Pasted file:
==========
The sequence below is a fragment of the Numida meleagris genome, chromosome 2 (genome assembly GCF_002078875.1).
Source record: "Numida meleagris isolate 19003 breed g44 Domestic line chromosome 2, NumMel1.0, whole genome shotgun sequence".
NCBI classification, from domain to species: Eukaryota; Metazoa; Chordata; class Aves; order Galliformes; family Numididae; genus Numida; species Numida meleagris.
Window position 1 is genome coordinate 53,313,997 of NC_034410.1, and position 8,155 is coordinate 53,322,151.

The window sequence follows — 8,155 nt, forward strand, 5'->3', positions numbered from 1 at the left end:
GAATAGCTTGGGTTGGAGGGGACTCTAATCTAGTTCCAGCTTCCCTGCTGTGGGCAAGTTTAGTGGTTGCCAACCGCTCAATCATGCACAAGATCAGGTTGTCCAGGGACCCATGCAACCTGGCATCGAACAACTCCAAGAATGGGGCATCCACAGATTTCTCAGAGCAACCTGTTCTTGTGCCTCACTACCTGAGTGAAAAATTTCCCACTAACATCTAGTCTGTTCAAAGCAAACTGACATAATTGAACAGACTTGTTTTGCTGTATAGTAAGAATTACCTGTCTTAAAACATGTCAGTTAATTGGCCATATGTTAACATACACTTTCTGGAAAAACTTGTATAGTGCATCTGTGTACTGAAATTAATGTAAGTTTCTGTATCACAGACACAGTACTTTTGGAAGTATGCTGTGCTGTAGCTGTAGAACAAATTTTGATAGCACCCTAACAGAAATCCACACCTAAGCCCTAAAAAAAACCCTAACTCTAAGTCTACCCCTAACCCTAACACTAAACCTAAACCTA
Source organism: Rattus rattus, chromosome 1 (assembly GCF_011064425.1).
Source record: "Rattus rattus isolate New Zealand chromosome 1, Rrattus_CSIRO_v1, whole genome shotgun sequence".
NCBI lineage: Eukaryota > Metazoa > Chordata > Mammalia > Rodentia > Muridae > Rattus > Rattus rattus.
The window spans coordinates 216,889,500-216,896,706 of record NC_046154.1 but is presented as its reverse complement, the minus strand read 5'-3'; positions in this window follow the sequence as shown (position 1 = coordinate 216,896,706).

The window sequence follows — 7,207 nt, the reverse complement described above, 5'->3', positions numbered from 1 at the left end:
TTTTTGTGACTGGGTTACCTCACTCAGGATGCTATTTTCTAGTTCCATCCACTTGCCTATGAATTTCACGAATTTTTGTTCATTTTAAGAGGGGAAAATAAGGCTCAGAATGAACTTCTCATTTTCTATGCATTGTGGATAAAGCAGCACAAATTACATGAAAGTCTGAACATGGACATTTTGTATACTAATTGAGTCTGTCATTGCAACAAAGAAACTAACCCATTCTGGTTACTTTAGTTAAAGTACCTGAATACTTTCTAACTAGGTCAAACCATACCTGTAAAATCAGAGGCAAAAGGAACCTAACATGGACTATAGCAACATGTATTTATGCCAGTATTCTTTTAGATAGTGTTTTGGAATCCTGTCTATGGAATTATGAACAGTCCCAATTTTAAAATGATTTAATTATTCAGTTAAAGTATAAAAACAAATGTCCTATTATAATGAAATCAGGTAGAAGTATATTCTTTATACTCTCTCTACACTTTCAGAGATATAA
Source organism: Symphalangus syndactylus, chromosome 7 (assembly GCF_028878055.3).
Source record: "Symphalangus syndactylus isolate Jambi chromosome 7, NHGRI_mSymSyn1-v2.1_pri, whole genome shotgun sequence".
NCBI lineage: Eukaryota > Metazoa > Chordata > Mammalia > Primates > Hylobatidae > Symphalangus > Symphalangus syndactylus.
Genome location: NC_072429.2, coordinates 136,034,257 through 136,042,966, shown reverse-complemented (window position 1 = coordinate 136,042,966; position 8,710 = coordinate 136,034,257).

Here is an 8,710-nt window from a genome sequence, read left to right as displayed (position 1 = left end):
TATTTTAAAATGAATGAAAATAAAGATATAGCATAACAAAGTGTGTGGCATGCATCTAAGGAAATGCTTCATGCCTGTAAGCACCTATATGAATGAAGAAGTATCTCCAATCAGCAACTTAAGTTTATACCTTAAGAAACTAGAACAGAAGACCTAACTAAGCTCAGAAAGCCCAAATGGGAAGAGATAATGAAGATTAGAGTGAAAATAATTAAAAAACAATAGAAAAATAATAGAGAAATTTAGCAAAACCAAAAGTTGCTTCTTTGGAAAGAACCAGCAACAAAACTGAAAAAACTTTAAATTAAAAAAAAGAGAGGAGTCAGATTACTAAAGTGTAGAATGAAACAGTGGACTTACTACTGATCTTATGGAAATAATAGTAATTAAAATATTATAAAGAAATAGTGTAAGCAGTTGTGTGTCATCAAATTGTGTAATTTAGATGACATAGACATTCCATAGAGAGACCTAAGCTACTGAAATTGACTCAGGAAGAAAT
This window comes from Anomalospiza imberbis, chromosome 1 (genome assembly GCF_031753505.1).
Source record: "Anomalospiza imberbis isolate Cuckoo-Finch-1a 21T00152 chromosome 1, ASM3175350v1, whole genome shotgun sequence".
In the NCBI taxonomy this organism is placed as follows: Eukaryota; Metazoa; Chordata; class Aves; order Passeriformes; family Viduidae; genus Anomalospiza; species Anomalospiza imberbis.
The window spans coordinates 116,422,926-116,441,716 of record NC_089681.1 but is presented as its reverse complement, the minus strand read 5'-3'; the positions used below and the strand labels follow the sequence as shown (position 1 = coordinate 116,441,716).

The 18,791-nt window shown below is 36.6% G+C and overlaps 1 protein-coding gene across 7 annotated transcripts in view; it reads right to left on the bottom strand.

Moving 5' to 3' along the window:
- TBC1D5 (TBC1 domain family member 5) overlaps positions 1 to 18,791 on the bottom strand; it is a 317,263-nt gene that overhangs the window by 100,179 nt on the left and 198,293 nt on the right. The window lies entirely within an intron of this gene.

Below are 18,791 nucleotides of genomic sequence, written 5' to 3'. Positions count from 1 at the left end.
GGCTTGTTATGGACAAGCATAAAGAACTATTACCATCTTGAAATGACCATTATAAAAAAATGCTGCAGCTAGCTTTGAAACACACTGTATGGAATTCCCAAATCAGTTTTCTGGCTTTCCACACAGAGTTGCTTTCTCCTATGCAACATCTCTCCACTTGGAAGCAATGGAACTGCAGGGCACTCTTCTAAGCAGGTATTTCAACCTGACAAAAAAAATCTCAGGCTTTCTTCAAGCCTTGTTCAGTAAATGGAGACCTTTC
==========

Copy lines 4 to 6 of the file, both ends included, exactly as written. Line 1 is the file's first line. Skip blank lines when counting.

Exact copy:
Window position 1 is genome coordinate 53,313,997 of NC_034410.1, and position 8,155 is coordinate 53,322,151.

The window sequence follows — 8,155 nt, forward strand, 5'->3', positions numbered from 1 at the left end:
GAATAGCTTGGGTTGGAGGGGACTCTAATCTAGTTCCAGCTTCCCTGCTGTGGGCAAGTTTAGTGGTTGCCAACCGCTCAATCATGCACAAGATCAGGTTGTCCAGGGACCCATGCAACCTGGCATCGAACAACTCCAAGAATGGGGCATCCACAGATTTCTCAGAGCAACCTGTTCTTGTGCCTCACTACCTGAGTGAAAAATTTCCCACTAACATCTAGTCTGTTCAAAGCAAACTGACATAATTGAACAGACTTGTTTTGCTGTATAGTAAGAATTACCTGTCTTAAAACATGTCAGTTAATTGGCCATATGTTAACATACACTTTCTGGAAAAACTTGTATAGTGCATCTGTGTACTGAAATTAATGTAAGTTTCTGTATCACAGACACAGTACTTTTGGAAGTATGCTGTGCTGTAGCTGTAGAACAAATTTTGATAGCACCCTAACAGAAATCCACACCTAAGCCCTAAAAAAAACCCTAACTCTAAGTCTACCCCTAACCCTAACACTAAACCTAAACCTA